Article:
Quote Originally Posted by Christopher Nisperos
I can assure you that it would be a great hassle to bring a big tripod here. I suppose it could be done, but permits are required to photograph in most parks and in front of major monuments with a tripod. Multiply that by forty students. As I've posted elsewhere on this form, the thinking seems to be: "Tripod=Professional. Professional=Money. Money="We want our share". !
Confirms my informations:
Pro photogs working in Paris have told me years ago that a tripod can cause trouble when the police passes by. I used it anyway at night at places where the police seldom comes to, but one should know the facts.

Concerning the city itself I'd like to add a thought. What makes Paris so unique is the fact that it is a 4-dimensional place. The first 3 dimensionsn for the geograpical structure, because leaving aside the Banlieus the inner Paris with 2 millions of inahabitants consists of a bunch of several and totally different cities.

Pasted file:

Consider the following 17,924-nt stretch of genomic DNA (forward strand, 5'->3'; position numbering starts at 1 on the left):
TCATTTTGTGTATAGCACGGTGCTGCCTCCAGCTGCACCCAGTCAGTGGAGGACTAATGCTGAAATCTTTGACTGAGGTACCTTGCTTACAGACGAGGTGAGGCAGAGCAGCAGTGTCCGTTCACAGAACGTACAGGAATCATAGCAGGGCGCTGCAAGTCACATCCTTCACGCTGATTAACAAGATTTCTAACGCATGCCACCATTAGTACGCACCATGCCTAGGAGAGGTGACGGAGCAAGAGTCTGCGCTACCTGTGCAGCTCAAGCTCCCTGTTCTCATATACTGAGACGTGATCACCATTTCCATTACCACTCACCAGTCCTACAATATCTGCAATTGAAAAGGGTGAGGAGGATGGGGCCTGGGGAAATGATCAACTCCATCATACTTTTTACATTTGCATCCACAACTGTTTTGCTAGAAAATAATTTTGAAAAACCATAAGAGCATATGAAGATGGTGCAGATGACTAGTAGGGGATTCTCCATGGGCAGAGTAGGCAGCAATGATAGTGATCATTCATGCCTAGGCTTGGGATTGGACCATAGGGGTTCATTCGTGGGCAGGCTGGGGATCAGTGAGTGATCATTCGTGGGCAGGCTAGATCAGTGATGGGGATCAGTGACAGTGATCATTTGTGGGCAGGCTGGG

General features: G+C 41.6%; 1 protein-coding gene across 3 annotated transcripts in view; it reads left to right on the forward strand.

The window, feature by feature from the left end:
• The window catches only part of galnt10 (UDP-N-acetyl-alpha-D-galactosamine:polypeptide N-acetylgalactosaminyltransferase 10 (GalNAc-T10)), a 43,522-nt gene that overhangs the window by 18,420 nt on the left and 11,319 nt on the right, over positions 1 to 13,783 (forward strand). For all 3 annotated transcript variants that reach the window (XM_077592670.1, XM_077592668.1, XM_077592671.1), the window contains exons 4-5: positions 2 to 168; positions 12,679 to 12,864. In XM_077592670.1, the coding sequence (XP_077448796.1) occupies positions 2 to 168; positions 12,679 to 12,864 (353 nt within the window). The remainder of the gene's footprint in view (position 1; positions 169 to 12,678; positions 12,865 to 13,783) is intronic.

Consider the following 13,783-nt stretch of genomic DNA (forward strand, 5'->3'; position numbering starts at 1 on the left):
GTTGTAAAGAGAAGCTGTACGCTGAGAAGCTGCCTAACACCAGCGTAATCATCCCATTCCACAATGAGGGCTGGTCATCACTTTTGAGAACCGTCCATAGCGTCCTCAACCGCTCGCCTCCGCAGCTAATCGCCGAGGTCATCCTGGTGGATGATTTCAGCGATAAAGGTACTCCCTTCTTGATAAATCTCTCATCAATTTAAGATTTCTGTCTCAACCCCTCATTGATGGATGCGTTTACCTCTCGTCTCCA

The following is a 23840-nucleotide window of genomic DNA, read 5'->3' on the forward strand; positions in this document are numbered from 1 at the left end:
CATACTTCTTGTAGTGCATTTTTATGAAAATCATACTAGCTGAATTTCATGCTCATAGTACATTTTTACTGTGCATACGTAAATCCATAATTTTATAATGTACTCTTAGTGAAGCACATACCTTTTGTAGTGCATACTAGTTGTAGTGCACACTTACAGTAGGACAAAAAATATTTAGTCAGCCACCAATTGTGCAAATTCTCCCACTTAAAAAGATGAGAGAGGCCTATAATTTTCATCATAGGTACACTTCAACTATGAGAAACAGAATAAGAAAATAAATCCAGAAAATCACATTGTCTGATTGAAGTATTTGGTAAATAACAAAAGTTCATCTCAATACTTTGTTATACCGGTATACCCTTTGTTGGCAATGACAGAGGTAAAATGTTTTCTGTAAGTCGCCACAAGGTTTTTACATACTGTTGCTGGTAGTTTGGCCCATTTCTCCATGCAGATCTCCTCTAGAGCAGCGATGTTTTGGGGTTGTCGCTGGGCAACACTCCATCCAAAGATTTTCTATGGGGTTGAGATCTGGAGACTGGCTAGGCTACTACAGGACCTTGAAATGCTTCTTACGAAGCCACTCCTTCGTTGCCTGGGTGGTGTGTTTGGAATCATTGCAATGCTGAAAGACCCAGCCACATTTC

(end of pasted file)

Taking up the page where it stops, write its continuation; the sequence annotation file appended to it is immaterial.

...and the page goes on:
the 4th dimensinon is the time. 1000 years of history have left back architectural witnesses, and many many of them are are still there !

It had not worked always as it should have worked ( see Les Halles, Italy Belleville etc) but Paris conserves it's really huge historical heritage with an enormous effort and this makes it unique.

Eugen Atget photgraphed Paris from 1890 to 1925 with a huge old glass plate camera for documentary purposes because he saw his "Old Paris" vanishing. But following his tracks you find more places which stayed untouched then vanished ones, after almost 100 years. Amazing experience.

One should know tho the basics of the Parisian history, especially the last 400 years, otherwise one does not open up the fascination and attraction which is below the touristic surface.
But thisis a prerequisite anyway for all famous cities you want to visit, isn't it ?

Regards,
bertram